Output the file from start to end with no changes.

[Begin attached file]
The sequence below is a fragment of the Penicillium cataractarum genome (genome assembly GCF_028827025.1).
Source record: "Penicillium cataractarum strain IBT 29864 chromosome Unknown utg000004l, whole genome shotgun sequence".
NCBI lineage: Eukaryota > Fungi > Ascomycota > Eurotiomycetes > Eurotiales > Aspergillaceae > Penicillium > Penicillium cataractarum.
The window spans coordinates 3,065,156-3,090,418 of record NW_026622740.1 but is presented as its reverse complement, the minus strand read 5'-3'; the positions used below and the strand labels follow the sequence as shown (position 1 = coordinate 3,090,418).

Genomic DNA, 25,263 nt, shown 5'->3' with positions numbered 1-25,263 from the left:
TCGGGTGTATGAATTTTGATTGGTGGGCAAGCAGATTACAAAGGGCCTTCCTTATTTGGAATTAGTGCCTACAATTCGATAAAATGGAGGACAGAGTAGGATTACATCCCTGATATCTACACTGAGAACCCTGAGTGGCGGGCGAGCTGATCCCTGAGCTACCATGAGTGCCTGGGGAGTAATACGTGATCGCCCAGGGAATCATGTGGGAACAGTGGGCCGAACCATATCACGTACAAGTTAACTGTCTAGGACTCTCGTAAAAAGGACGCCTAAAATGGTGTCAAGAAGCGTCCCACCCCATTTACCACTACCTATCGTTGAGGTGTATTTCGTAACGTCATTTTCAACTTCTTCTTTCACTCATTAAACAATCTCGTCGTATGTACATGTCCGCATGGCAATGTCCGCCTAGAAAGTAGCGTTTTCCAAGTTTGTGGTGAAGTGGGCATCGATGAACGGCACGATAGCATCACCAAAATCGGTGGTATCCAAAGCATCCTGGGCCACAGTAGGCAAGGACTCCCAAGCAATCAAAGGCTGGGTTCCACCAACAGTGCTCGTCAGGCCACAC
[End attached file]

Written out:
The sequence below is a fragment of the Penicillium cataractarum genome (genome assembly GCF_028827025.1).
Source record: "Penicillium cataractarum strain IBT 29864 chromosome Unknown utg000004l, whole genome shotgun sequence".
NCBI lineage: Eukaryota > Fungi > Ascomycota > Eurotiomycetes > Eurotiales > Aspergillaceae > Penicillium > Penicillium cataractarum.
The window spans coordinates 3,065,156-3,090,418 of record NW_026622740.1 but is presented as its reverse complement, the minus strand read 5'-3'; the positions used below and the strand labels follow the sequence as shown (position 1 = coordinate 3,090,418).

Genomic DNA, 25,263 nt, shown 5'->3' with positions numbered 1-25,263 from the left:
TCGGGTGTATGAATTTTGATTGGTGGGCAAGCAGATTACAAAGGGCCTTCCTTATTTGGAATTAGTGCCTACAATTCGATAAAATGGAGGACAGAGTAGGATTACATCCCTGATATCTACACTGAGAACCCTGAGTGGCGGGCGAGCTGATCCCTGAGCTACCATGAGTGCCTGGGGAGTAATACGTGATCGCCCAGGGAATCATGTGGGAACAGTGGGCCGAACCATATCACGTACAAGTTAACTGTCTAGGACTCTCGTAAAAAGGACGCCTAAAATGGTGTCAAGAAGCGTCCCACCCCATTTACCACTACCTATCGTTGAGGTGTATTTCGTAACGTCATTTTCAACTTCTTCTTTCACTCATTAAACAATCTCGTCGTATGTACATGTCCGCATGGCAATGTCCGCCTAGAAAGTAGCGTTTTCCAAGTTTGTGGTGAAGTGGGCATCGATGAACGGCACGATAGCATCACCAAAATCGGTGGTATCCAAAGCATCCTGGGCCACAGTAGGCAAGGACTCCCAAGCAATCAAAGGCTGGGTTCCACCAACAGTGCTCGTCAGGCCACAC